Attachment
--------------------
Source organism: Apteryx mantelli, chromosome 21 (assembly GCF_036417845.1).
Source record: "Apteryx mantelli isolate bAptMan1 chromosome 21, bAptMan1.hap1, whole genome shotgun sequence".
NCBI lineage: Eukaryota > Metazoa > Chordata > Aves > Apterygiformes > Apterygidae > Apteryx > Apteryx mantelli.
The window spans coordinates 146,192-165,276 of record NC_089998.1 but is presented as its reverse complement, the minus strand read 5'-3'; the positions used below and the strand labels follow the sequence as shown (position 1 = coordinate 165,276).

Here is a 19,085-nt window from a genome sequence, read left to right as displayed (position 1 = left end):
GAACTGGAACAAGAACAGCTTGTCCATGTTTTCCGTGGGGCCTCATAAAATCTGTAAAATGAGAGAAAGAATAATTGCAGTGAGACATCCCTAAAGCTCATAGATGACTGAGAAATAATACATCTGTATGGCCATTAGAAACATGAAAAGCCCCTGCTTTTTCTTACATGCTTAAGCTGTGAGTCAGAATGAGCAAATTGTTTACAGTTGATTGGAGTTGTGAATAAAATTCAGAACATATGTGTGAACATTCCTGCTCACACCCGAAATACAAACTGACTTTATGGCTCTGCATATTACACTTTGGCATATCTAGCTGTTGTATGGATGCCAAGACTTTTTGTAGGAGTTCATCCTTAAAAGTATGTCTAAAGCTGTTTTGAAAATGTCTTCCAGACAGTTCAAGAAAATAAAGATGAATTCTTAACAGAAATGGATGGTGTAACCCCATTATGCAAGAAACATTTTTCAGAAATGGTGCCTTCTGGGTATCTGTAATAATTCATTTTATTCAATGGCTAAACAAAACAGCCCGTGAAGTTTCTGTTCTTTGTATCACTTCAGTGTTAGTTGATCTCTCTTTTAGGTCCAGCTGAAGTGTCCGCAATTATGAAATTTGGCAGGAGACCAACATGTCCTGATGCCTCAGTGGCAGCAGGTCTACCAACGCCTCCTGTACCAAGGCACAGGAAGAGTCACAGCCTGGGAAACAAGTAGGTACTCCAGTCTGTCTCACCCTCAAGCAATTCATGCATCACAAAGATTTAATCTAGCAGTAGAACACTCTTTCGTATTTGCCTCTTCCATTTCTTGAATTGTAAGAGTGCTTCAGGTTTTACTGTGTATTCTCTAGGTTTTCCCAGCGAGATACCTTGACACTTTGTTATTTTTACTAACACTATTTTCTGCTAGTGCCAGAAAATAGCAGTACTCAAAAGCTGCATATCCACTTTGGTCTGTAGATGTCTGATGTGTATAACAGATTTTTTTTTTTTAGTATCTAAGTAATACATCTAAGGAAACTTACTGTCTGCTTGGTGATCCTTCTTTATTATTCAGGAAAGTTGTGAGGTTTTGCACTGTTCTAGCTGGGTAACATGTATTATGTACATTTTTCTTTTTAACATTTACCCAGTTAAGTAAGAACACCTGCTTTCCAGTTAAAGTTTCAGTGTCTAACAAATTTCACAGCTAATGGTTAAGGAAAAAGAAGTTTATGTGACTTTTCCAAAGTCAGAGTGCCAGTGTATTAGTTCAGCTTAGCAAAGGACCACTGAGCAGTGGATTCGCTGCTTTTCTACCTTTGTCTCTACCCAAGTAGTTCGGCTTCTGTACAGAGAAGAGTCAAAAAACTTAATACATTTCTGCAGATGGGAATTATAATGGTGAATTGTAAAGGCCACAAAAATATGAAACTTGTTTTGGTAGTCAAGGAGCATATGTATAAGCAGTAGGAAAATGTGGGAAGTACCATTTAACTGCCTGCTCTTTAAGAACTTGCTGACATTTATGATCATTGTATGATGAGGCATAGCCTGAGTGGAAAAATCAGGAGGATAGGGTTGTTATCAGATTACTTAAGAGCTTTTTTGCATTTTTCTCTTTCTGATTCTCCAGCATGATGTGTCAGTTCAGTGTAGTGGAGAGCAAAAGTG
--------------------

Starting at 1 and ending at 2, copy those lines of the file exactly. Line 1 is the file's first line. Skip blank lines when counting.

Source organism: Apteryx mantelli, chromosome 21 (assembly GCF_036417845.1).
Source record: "Apteryx mantelli isolate bAptMan1 chromosome 21, bAptMan1.hap1, whole genome shotgun sequence".